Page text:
Audrey called a week ago today. I went for family visit. We have been friends for forty years—a friendship that has corresponded to my literary pursuits. She has always appreciated my quest, if not so inclined. Like involuntary saints, we are survivors, having spent our lives in America’s unforgiving economic underclass—former long-time residents of some of the toughest neighborhoods in South Central Los Angeles. Whenever we get together, “the headcount is a mutha”—among our dearly departed my son Anthony, her son Darryl, her brothers Emmet, Joe and Carl. Over coffee, scrambled eggs, bacon and rice, we surveyed our hearts, totaled up damages and dramas, and gave thanks that we’re still throwing blows and chasing the raggedy remains of our dreams. Sated on the personal, our talk turned worldward—we whooped about communal stupidities, “how they still harrassin’ us”, the O.J. fiasco (ssshiiittt, he never spoke out for Folk back in the day), and how—thanks to the housing and stockmarket crashes—we’ve got plenty of new company on the lower rungs. Then I say how me-and-mine cracked a bottle of spumanti and celebrated New Years on November 8th. Everybody in the house did the Obama holler. Comprising the first generation, Audrey and I yelled “I never thought I’d live to see the day!” Amens came from the second generation, Sean and DeShaun signifying, “We never thought we’d see the day!” Then Audrey’s twenty-something grandsons crowned our moment, “Hell, we didn’t think we’d see it in our lifetimes!”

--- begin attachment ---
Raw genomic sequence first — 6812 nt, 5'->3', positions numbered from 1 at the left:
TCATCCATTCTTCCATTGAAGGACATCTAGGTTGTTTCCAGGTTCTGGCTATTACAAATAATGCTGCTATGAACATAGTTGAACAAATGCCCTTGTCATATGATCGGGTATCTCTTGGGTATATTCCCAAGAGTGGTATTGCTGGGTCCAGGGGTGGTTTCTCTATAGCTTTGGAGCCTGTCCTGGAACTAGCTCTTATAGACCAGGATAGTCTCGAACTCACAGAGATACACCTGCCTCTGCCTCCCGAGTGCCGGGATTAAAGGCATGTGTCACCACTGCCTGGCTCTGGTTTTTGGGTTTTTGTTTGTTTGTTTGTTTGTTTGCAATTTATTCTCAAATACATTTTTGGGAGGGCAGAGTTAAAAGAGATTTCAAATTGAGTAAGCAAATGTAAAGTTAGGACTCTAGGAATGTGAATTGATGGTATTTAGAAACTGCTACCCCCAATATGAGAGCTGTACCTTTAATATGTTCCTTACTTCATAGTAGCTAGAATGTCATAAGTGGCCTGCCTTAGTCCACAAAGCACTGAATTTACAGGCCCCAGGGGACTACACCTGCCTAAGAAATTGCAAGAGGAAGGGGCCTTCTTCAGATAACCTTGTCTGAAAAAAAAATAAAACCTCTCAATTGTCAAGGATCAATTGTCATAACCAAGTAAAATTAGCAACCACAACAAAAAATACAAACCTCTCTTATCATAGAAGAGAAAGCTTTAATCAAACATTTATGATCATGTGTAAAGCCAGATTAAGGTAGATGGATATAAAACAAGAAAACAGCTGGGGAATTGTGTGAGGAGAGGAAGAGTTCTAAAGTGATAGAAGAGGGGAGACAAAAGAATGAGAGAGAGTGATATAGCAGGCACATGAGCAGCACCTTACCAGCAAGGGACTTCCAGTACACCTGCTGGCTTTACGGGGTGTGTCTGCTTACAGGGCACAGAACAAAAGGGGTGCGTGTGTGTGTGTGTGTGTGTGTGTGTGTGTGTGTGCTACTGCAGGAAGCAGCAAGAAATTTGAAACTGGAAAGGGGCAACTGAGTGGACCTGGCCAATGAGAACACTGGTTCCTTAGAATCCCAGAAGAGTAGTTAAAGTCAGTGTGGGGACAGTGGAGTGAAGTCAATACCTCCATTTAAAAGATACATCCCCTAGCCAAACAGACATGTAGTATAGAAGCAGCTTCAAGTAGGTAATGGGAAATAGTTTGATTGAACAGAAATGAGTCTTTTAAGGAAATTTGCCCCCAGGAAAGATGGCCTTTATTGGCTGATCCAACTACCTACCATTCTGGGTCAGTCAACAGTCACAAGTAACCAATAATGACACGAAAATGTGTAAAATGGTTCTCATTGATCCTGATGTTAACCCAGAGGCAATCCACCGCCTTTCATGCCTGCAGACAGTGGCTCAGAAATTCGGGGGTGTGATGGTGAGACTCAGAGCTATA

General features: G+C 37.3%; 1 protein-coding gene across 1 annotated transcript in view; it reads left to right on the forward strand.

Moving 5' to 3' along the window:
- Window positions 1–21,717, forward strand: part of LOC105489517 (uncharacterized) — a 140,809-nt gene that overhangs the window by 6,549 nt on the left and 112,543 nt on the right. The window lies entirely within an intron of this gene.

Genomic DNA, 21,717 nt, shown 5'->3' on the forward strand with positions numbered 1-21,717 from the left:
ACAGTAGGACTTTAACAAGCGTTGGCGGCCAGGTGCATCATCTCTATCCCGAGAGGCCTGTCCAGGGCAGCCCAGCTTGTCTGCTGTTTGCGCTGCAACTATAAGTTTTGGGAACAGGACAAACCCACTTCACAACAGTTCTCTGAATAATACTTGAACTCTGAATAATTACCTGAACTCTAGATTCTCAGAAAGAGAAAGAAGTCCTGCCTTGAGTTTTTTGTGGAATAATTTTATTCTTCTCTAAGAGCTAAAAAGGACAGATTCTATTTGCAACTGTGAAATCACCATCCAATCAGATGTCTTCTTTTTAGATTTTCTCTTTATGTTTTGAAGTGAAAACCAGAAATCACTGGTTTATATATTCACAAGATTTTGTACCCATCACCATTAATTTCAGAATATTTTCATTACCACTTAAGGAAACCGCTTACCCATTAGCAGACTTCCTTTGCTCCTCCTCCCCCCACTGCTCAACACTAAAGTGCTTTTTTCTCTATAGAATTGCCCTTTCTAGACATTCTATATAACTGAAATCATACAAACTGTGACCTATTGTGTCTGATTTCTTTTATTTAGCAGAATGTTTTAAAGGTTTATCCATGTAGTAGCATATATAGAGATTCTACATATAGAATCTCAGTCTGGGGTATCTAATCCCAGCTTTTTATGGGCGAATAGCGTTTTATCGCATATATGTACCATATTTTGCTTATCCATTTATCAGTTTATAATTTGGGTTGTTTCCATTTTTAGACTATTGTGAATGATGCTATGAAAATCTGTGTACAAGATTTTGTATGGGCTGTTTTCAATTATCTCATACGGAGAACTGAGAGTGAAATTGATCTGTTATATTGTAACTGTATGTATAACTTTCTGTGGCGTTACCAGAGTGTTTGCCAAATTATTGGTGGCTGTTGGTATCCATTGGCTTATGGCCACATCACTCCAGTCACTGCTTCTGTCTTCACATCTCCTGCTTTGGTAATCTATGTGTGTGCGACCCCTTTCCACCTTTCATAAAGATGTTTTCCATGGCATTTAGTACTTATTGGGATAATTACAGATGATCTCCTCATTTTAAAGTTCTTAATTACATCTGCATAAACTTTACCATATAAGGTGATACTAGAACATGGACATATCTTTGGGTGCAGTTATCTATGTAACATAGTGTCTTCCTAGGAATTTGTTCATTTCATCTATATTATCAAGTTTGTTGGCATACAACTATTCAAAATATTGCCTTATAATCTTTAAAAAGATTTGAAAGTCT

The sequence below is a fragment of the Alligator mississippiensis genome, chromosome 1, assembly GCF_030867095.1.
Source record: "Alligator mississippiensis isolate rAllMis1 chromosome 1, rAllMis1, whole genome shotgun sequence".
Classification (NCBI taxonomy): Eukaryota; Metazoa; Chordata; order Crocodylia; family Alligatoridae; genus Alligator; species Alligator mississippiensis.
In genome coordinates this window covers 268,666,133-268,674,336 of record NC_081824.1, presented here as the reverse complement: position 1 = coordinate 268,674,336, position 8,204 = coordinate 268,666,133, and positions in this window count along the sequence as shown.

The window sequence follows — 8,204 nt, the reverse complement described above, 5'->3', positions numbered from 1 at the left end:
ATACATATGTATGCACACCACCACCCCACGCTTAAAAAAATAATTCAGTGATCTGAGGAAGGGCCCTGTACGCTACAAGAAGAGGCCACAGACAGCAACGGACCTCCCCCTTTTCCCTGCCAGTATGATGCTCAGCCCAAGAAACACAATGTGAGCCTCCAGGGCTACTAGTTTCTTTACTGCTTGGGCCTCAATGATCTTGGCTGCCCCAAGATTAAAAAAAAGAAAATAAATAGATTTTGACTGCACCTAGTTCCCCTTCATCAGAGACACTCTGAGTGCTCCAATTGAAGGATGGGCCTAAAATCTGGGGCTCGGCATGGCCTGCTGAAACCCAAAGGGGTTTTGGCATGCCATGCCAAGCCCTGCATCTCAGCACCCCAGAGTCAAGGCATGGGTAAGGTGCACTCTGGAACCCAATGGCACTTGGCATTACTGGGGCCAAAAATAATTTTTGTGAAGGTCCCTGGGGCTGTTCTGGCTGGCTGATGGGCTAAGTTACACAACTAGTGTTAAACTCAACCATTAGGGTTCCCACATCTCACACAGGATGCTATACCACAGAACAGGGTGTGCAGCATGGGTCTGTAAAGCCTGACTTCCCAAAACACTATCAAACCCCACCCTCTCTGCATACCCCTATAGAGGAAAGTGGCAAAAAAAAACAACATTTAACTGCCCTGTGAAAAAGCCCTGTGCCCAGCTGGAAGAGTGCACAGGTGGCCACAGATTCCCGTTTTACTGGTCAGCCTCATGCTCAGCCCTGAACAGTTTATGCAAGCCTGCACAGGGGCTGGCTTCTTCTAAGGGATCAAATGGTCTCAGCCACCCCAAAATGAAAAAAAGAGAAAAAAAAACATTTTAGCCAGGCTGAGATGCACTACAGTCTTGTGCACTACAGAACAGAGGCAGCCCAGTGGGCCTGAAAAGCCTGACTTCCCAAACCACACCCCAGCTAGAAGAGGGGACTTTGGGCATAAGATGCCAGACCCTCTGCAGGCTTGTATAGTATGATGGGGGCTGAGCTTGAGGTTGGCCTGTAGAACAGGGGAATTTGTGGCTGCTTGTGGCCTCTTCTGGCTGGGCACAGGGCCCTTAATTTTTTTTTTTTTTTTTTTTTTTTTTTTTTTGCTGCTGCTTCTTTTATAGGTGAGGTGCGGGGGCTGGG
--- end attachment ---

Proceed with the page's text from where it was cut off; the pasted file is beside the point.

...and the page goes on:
Originally Published: December 19th, 2008

Poet and writer Wanda Coleman was a blatantly humanist artist who won much critical acclaim for her unusually prescient and often innovative work, but who struggled to make a living from her craft. In discussing “my life in poetry,” More magazine, April 2005, Camille Paglia said of Coleman: “She’s not...